Our local Pack has been a pleasant surprise. We have found it to be a welcoming and accepting group. When they boys studied religion, they did so in a church, but in a talk led by the local Rabbi. It seemed as though it was a place to learn about other cultures and religions that we were unfamiliar with. When he pressed us to go on the camp out, we hemmed and hawed. We had no tent. Even if we did, we had no idea how to set it up. But our local pack leader invited us over on the weekend to loan us one of his, and to practice with us how to put it together. Not knowing wasn’t something to belittle us about. It was an opportunity to bond and learn. We felt welcome.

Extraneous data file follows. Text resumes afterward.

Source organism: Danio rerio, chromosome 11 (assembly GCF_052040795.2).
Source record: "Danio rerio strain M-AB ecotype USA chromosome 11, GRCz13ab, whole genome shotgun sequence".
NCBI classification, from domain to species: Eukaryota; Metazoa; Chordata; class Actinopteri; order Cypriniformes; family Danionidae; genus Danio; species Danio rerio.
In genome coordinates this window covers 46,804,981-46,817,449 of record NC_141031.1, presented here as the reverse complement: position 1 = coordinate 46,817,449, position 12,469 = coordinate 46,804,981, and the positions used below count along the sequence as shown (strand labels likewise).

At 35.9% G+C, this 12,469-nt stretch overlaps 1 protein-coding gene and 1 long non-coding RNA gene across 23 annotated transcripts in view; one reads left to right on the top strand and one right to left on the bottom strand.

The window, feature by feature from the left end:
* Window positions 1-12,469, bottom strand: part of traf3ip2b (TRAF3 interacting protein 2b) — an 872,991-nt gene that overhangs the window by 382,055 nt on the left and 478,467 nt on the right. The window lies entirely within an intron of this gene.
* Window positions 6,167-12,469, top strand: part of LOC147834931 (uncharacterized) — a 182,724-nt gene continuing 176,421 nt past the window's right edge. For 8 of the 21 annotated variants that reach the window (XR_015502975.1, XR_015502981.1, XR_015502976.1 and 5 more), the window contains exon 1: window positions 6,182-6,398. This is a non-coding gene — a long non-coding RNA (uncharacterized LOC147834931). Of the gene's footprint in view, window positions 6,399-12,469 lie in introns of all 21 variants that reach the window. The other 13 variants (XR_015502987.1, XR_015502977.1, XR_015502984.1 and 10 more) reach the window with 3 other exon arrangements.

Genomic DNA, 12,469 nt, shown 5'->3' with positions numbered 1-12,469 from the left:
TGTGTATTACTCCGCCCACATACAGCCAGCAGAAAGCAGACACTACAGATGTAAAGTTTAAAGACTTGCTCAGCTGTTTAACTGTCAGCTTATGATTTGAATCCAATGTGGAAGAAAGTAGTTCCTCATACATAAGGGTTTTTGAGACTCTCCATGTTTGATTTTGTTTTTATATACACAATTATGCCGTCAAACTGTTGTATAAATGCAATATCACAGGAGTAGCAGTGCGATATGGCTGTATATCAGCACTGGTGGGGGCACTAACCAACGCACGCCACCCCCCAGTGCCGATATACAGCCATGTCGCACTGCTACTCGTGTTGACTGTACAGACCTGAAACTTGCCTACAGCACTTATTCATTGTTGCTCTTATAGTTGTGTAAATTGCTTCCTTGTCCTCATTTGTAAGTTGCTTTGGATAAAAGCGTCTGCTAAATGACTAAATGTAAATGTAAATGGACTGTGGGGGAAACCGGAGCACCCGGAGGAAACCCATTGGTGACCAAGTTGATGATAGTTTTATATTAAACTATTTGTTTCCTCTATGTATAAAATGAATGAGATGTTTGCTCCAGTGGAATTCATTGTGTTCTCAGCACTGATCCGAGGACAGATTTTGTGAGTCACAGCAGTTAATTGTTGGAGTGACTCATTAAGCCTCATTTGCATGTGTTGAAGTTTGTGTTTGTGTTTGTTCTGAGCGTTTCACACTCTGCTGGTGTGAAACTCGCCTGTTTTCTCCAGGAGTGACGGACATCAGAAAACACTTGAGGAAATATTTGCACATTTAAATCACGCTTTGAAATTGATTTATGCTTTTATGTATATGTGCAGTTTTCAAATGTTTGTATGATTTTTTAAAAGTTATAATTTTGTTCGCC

My son came home talking about the importance of how you should always do your best. He rode his first BMX bike with them. He lit his first match with them. He learns how to do things I should probably be teaching him like fire safety and knife safety, these actually genuinely important tangible life skills that parents of a certain age tend to gloss over nowadays. On crossover night, we retired weathered American flags and the boys helped each other roast marshmallows. There were different faces and religions and colors around the campfire. It felt good, and very American.